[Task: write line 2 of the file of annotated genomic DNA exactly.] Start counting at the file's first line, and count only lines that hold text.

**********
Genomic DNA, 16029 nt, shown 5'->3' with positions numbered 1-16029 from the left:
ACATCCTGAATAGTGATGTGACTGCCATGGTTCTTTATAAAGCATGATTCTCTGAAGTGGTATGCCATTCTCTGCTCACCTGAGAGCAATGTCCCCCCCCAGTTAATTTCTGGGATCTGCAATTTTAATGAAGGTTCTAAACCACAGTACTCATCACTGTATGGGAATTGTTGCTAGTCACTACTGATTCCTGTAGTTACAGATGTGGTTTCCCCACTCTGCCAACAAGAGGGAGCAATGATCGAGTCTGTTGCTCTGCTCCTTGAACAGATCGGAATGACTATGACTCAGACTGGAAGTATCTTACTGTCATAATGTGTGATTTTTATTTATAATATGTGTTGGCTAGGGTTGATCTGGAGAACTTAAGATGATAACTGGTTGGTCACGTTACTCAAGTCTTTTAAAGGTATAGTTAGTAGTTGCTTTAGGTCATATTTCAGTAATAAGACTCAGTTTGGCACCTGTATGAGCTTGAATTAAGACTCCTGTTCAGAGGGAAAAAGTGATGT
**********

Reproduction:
ACATCCTGAATAGTGATGTGACTGCCATGGTTCTTTATAAAGCATGATTCTCTGAAGTGGTATGCCATTCTCTGCTCACCTGAGAGCAATGTCCCCCCCCAGTTAATTTCTGGGATCTGCAATTTTAATGAAGGTTCTAAACCACAGTACTCATCACTGTATGGGAATTGTTGCTAGTCACTACTGATTCCTGTAGTTACAGATGTGGTTTCCCCACTCTGCCAACAAGAGGGAGCAATGATCGAGTCTGTTGCTCTGCTCCTTGAACAGATCGGAATGACTATGACTCAGACTGGAAGTATCTTACTGTCATAATGTGTGATTTTTATTTATAATATGTGTTGGCTAGGGTTGATCTGGAGAACTTAAGATGATAACTGGTTGGTCACGTTACTCAAGTCTTTTAAAGGTATAGTTAGTAGTTGCTTTAGGTCATATTTCAGTAATAAGACTCAGTTTGGCACCTGTATGAGCTTGAATTAAGACTCCTGTTCAGAGGGAAAAAGTGATGT